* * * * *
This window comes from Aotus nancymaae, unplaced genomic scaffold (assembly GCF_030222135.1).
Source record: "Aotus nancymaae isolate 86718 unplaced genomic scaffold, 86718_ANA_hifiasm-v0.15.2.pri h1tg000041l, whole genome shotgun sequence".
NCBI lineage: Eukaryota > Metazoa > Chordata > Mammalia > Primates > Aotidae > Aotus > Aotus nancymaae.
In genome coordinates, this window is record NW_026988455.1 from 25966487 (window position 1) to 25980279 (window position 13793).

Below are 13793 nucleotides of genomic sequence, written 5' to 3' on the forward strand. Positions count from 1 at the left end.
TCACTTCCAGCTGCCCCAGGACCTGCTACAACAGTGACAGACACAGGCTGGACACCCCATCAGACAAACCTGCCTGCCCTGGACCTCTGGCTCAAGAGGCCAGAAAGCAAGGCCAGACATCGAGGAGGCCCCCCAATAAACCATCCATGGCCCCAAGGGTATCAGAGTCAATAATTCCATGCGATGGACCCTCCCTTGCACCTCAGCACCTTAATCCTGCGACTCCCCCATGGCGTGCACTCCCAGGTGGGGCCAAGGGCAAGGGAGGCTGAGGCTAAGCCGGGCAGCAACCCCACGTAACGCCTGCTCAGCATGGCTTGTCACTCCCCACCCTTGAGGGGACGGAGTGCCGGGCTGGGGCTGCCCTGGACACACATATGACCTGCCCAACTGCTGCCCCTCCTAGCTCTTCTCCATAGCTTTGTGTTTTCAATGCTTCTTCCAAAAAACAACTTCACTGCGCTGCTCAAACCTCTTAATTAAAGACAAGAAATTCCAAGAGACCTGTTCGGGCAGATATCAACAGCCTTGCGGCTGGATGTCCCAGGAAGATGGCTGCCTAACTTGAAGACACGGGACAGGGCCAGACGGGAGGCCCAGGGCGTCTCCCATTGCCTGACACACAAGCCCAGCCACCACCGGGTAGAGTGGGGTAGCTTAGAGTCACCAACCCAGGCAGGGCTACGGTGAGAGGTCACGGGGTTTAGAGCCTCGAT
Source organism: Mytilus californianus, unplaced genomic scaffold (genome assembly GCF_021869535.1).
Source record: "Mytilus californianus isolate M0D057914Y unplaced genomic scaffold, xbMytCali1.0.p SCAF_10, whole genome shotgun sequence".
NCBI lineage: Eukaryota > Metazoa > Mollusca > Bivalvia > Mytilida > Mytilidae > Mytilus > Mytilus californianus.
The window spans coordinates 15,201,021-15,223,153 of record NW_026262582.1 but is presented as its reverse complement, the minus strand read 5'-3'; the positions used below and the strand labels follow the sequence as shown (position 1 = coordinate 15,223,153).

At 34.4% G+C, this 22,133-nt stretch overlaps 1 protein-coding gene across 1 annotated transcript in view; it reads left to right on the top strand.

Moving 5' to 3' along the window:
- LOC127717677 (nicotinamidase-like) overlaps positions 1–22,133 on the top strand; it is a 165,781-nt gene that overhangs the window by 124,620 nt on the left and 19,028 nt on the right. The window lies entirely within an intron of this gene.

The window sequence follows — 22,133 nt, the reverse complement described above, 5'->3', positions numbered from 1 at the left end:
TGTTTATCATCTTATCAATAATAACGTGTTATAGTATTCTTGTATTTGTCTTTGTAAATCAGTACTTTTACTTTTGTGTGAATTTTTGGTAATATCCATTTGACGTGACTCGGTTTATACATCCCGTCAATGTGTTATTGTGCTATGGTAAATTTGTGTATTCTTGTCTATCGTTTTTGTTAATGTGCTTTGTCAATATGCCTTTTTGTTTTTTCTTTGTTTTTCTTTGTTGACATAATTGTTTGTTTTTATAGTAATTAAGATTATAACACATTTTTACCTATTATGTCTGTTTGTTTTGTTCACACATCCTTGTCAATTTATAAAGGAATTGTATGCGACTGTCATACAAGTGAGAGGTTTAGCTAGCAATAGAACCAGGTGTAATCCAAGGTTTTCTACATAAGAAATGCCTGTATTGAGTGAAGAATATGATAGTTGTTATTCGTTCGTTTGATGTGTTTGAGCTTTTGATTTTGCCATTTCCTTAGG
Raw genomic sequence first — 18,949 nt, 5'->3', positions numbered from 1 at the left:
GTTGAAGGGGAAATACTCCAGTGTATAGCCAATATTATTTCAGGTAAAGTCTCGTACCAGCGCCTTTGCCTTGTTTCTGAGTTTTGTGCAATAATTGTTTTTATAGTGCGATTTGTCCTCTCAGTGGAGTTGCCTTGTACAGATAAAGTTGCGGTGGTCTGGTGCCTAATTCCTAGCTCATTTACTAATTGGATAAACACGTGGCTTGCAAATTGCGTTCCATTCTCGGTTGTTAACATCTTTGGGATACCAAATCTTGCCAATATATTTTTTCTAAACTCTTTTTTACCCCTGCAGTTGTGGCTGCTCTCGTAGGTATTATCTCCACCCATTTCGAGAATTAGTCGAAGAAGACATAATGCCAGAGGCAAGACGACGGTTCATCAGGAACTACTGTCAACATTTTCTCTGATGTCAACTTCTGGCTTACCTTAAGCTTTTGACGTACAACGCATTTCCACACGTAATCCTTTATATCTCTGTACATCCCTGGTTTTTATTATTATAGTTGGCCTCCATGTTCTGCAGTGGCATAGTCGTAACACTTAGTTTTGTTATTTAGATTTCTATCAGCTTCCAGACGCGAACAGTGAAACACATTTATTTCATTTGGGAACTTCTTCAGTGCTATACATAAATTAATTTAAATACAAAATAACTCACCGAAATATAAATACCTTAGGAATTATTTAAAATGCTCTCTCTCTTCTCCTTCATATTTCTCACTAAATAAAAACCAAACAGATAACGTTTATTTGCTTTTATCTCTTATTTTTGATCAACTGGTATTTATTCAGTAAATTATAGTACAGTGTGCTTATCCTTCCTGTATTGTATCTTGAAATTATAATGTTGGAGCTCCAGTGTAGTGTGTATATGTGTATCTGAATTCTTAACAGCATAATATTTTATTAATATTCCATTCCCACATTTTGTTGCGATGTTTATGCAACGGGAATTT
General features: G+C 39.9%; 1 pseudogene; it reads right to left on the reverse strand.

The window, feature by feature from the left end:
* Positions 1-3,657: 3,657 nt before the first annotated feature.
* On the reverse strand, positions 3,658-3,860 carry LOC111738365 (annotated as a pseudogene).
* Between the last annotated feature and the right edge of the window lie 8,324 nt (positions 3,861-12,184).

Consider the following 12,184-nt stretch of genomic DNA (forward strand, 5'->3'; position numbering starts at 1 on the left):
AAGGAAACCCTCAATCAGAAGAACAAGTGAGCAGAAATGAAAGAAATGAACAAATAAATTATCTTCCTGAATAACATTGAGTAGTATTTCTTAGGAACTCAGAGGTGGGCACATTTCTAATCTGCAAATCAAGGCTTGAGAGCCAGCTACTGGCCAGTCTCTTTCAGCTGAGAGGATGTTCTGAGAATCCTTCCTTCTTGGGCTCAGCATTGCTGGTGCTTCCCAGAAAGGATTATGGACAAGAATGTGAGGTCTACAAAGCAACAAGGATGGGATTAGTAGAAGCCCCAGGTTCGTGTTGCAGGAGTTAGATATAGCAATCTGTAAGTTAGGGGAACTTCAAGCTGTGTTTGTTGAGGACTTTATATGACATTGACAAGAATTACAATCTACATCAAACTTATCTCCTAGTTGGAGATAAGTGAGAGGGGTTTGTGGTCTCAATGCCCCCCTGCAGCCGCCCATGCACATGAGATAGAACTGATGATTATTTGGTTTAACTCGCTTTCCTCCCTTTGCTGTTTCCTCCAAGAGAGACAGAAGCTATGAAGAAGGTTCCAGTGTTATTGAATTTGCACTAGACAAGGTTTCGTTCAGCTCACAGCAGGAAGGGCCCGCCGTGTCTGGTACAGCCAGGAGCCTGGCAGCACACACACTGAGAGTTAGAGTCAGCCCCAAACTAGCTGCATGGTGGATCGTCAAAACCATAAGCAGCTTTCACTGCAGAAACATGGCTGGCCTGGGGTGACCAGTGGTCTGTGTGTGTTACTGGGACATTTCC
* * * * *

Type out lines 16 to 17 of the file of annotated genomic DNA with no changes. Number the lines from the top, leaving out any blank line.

Raw genomic sequence first — 18,949 nt, 5'->3', positions numbered from 1 at the left:
GTTGAAGGGGAAATACTCCAGTGTATAGCCAATATTATTTCAGGTAAAGTCTCGTACCAGCGCCTTTGCCTTGTTTCTGAGTTTTGTGCAATAATTGTTTTTATAGTGCGATTTGTCCTCTCAGTGGAGTTGCCTTGTACAGATAAAGTTGCGGTGGTCTGGTGCCTAATTCCTAGCTCATTTACTAATTGGATAAACACGTGGCTTGCAAATTGCGTTCCATTCTCGGTTGTTAACATCTTTGGGATACCAAATCTTGCCAATATATTTTTTCTAAACTCTTTTTTACCCCTGCAGTTGTGGCTGCTCTCGTAGGTATTATCTCCACCCATTTCGAGAATTAGTCGAAGAAGACATAATGCCAGAGGCAAGACGACGGTTCATCAGGAACTACTGTCAACATTTTCTCTGATGTCAACTTCTGGCTTACCTTAAGCTTTTGACGTACAACGCATTTCCACACGTAATCCTTTATATCTCTGTACATCCCTGGTTTTTATTATTATAGTTGGCCTCCATGTTCTGCAGTGGCATAGTCGTAACACTTAGTTTTGTTATTTAGATTTCTATCAGCTTCCAGACGCGAACAGTGAAACACATTTATTTCATTTGGGAACTTCTTCAGTGCTATACATAAATTAATTTAAATACAAAATAACTCACCGAAATATAAATACCTTAGGAATTATTTAAAATGCTCTCTCTCTTCTCCTTCATATTTCTCACTAAATAAAAACCAAACAGATAACGTTTATTTGCTTTTATCTCTTATTTTTGATCAACTGGTATTTATTCAGTAAATTATAGTACAGTGTGCTTATCCTTCCTGTATTGTATCTTGAAATTATAATGTTGGAGCTCCAGTGTAGTGTGTATATGTGTATCTGAATTCTTAACAGCATAATATTTTATTAATATTCCATTCCCACATTTTGTTGCGATGTTTATGCAACGGGAATTT